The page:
Vail Daily column: Abusing the right to fight
Ryan Summerlin November 12, 2013
Normally an optimist as concerns the potential for the legal system to evolve for the greater good, I have had my faith shaken over the past few months. Far too many times in recent days have I witnessed people short-circuit the rational dispute resolution process and instead jump straight into no-holds barred litigation. As may surprise some, the catalysts of this crisis are not attorneys but lay citizens. Their decisions to file or continue suit were against the advice of the lawyers, who have, to their credit, tried to interpose some level of sanity to the matters. Just because the right to go to court exists does not mean that it should always be exercised.
When the first thought that pops into one’s head when a dispute arises is “Let’s sue them!” that is a real systemic problem. Particularly concerning is that the recent conflicts to which I have alluded are petty and could easily be resolved quickly with minimal effort. Instead of taking the time to reach out and see if resolution is possible, either informally or through a mediator, people go straight to the court system. Now, I am all for access to justice and I think that the small claims court is particularly great at allowing people to have a judge decide their case very efficiently. As a volunteer mediator at that venue, I am well-versed in the character of these conflicts, but I am sometimes dismayed that the parties have let the case get so far.
The causes of this unfortunate circumstance are myriad and interconnected. Ego is a huge issue — some people can never accept that they are even a little wrong. I have said it before and will keep saying it — all disputes are gray, not black and white. Each side has some culpability, and an inability to internalize this leads people to the halls of justice, expecting that they will be vindicated. They are usually in for a big shock. Failure to effectively communicate is another big culprit. Talking through the issues (which you will be required to do in mediation anyway) before launching a lawsuit can expose the misunderstandings that underlay the conflict and illuminate a path to resolution. Most people’s view of the legal system is informed more by television than by reality. Consequently, they are not able to accurately weigh costs and benefits of engaging in litigation. Combined with a potentially unscrupulous attorney, this can be very dangerous.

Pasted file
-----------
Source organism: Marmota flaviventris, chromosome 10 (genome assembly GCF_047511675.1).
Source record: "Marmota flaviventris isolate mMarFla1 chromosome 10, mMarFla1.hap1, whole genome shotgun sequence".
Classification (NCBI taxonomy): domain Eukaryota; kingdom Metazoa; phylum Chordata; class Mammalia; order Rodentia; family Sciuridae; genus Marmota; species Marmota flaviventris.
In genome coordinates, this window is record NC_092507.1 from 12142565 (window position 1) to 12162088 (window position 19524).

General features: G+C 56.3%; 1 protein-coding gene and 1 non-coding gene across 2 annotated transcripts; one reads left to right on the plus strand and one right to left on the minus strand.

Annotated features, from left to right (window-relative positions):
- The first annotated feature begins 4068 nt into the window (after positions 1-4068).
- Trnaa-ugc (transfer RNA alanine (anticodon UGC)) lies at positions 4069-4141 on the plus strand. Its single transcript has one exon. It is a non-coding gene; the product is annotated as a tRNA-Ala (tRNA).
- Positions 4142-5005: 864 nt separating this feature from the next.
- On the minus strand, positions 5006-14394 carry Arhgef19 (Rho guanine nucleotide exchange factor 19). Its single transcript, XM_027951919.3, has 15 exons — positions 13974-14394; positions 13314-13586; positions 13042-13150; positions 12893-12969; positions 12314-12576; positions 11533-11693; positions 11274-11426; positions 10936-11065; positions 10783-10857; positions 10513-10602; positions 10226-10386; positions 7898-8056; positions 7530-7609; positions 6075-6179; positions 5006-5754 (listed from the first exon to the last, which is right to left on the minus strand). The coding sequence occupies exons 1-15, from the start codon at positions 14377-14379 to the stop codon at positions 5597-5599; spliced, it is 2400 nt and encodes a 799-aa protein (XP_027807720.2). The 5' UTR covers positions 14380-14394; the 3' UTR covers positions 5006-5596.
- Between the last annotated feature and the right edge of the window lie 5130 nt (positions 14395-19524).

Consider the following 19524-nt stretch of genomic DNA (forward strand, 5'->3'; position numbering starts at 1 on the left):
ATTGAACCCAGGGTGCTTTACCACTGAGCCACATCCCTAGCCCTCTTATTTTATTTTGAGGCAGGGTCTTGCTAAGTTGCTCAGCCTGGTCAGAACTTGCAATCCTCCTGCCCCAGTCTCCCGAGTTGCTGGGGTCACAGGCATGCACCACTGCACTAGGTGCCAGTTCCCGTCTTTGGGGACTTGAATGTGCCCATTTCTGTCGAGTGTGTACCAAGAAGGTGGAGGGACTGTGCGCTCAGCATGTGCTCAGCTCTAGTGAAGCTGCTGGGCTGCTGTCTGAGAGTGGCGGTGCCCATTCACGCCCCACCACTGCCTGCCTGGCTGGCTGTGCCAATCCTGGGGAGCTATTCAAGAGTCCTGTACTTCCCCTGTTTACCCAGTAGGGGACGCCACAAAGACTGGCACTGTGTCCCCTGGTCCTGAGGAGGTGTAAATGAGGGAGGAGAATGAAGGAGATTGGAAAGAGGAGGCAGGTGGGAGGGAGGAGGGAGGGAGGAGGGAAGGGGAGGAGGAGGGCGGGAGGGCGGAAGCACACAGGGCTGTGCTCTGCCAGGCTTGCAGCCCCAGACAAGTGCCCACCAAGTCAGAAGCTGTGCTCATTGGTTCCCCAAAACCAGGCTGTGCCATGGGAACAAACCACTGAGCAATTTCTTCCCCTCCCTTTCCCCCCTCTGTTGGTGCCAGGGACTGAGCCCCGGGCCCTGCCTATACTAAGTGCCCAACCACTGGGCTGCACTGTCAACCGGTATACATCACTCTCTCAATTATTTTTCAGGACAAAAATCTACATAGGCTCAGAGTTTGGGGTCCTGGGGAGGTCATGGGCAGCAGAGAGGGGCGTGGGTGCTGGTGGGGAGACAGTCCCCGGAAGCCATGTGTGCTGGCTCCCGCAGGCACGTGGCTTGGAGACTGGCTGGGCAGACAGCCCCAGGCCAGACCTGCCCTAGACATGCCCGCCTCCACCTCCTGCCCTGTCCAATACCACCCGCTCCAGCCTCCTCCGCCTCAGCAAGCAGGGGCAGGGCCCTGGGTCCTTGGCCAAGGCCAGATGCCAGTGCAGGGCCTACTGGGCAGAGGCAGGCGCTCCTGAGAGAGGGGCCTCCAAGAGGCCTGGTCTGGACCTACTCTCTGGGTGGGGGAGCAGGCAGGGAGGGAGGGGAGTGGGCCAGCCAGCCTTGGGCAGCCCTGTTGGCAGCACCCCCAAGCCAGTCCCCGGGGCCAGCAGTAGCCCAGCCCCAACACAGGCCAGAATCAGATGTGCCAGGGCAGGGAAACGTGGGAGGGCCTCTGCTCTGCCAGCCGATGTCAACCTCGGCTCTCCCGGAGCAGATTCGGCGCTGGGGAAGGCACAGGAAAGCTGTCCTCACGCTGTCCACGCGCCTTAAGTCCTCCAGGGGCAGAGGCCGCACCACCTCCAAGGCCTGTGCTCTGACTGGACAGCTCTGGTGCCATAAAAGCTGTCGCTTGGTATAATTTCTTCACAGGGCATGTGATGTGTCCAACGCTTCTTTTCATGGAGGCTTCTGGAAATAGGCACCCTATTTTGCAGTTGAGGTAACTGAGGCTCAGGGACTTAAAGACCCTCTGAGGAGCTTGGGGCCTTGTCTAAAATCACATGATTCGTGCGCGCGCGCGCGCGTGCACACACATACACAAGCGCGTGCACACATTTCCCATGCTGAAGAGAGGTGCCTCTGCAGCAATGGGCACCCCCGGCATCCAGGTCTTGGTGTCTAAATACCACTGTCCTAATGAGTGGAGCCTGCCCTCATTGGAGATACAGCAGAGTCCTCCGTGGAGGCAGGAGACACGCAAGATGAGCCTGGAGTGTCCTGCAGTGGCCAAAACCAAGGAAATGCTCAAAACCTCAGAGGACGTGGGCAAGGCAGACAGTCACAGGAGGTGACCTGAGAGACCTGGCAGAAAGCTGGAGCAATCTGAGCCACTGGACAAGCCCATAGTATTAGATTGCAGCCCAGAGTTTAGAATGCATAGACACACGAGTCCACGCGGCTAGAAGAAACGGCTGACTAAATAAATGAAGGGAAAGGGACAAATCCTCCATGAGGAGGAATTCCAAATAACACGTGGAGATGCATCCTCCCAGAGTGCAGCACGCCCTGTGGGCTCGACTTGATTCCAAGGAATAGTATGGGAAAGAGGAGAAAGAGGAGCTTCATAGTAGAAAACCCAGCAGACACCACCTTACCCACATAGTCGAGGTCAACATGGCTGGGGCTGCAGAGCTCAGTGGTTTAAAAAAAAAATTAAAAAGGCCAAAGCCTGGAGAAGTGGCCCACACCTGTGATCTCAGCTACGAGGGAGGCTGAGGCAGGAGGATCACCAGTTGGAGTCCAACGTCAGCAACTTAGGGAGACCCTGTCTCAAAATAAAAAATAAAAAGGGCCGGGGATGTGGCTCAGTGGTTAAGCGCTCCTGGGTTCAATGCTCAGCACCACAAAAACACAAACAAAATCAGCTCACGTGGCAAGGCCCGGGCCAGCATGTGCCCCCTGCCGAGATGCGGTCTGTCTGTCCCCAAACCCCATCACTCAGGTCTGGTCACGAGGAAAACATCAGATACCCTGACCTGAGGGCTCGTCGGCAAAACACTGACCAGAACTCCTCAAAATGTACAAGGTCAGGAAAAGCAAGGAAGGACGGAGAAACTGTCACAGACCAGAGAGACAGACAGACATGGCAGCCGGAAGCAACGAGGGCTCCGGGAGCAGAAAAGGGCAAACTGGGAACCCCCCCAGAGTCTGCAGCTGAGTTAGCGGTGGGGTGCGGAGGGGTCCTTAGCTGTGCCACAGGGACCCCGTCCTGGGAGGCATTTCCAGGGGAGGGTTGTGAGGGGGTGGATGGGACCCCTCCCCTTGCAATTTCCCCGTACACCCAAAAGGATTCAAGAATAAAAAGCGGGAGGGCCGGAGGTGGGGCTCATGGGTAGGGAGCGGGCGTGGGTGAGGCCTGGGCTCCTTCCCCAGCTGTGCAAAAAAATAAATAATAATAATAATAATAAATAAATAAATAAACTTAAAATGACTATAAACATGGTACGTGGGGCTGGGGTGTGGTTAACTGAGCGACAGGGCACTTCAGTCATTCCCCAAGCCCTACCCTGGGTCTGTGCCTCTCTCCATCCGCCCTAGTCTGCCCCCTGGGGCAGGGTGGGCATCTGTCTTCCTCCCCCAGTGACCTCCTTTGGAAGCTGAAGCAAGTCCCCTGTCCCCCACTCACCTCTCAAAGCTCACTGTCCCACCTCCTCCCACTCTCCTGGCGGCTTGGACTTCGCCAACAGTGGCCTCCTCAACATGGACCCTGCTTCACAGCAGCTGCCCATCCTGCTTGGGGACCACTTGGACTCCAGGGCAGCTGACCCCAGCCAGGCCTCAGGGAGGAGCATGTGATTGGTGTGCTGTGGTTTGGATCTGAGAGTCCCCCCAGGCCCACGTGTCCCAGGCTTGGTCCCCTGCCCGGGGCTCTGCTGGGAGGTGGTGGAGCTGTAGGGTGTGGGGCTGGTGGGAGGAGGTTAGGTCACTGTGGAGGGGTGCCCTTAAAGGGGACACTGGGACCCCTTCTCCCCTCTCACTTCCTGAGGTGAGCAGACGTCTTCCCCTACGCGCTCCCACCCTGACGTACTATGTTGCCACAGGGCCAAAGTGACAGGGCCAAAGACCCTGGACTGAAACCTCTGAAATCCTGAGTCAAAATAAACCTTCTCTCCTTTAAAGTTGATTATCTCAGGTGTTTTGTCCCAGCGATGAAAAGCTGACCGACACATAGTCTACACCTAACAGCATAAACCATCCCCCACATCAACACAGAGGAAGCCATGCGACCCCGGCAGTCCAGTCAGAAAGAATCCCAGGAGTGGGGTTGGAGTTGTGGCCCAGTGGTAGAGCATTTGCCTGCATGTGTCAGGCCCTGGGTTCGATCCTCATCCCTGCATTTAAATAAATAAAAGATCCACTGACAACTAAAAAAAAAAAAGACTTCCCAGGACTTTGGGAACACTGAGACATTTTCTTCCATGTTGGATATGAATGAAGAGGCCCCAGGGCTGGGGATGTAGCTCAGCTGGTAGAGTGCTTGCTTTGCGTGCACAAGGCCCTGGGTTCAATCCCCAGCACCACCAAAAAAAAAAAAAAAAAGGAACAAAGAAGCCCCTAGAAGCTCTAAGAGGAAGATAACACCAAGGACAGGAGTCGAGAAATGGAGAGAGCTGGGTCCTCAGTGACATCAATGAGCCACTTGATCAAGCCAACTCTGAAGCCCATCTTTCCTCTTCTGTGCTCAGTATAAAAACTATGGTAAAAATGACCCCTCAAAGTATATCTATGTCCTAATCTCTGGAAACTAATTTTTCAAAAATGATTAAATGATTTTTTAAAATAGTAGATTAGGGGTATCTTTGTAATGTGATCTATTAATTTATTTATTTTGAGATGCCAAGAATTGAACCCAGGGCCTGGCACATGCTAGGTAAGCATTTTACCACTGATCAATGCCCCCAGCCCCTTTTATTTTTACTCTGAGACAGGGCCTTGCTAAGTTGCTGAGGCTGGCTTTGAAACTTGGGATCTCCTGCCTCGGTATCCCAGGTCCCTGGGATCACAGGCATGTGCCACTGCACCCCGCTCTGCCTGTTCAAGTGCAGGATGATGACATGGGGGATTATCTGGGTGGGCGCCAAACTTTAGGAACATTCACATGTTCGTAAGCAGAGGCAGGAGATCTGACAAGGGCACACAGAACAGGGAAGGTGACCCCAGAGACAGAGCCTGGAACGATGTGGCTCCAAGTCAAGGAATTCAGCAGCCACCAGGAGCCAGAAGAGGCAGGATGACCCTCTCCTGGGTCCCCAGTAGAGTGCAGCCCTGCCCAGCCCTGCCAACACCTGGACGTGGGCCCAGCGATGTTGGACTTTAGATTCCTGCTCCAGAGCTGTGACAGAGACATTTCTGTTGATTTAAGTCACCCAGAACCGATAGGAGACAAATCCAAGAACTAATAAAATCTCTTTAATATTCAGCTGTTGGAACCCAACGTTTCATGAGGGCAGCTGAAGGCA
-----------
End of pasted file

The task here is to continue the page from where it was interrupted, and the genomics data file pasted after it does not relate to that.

Despite efforts to publicize alternative dispute resolution such as mediation and arbitration, the general public still does not think of these avenues because they are so well-conditioned to engage in traditional litigation. Further education and awareness of these methods will help cut down on the glut of unnecessary lawsuits. One final reason that people are so quick to jump into litigation: The old chestnut of “everyone else is doing it.” A worse reason for action cannot be imagined.
One final reason that people are so quick to jump into litigation: The old chestnut of “everyone else is doing it.” A worse reason for action cannot be imagined.
By proceeding straight to litigation, the parties unlock unintended consequences. Litigation is, by and large, a zero-sum affair — there is a winner and loser. When each side has no doubt they will win, there is inevitable disappointment, along with, in most instances, attorney fees for both sides to pay. Even when one wins, they still must collect the money to which they are entitled, which is no easy task. The most ironic consequence is that, notwithstanding widespread complaint about the torpor of the legal system, people continue to file lawsuits, which only further clogs the system and causes everything to take longer, in a vicious and seemingly never-ending cycle.
I have often said, and especially lately, that if my profession were to go away, no longer needed, then I would rejoice. I would miss the intellectual challenge and the ability to help people, but I would find something else to do with my life. I am not naive enough to believe that will happen, and there are certainly many disputes that cannot be resolved short of litigation, even when the alternative means have been tried and the egos are kept in check. Knowing this, I redouble my efforts to effectuate change from within the system and through advocacy such as this column. It is worth the small courtesies to fellow lawyers, the counsel to avoid disputes even as that works directly against my family’s pecuniary interest, and the sometimes harsh criticisms of the system in this space. A temporary glitch in optimism does not prevent me from believing that change is really possible.
T.J. Voboril is a partner with Thompson, Brownlee & Voboril LLC, a local civil litigation firm, and the owner/mediator at Voice of Reason Dispute Resolution. For more information, contact Voboril at 970-306-6456, firstname.lastname@example.org or visit www.thompsonbrownlee.com.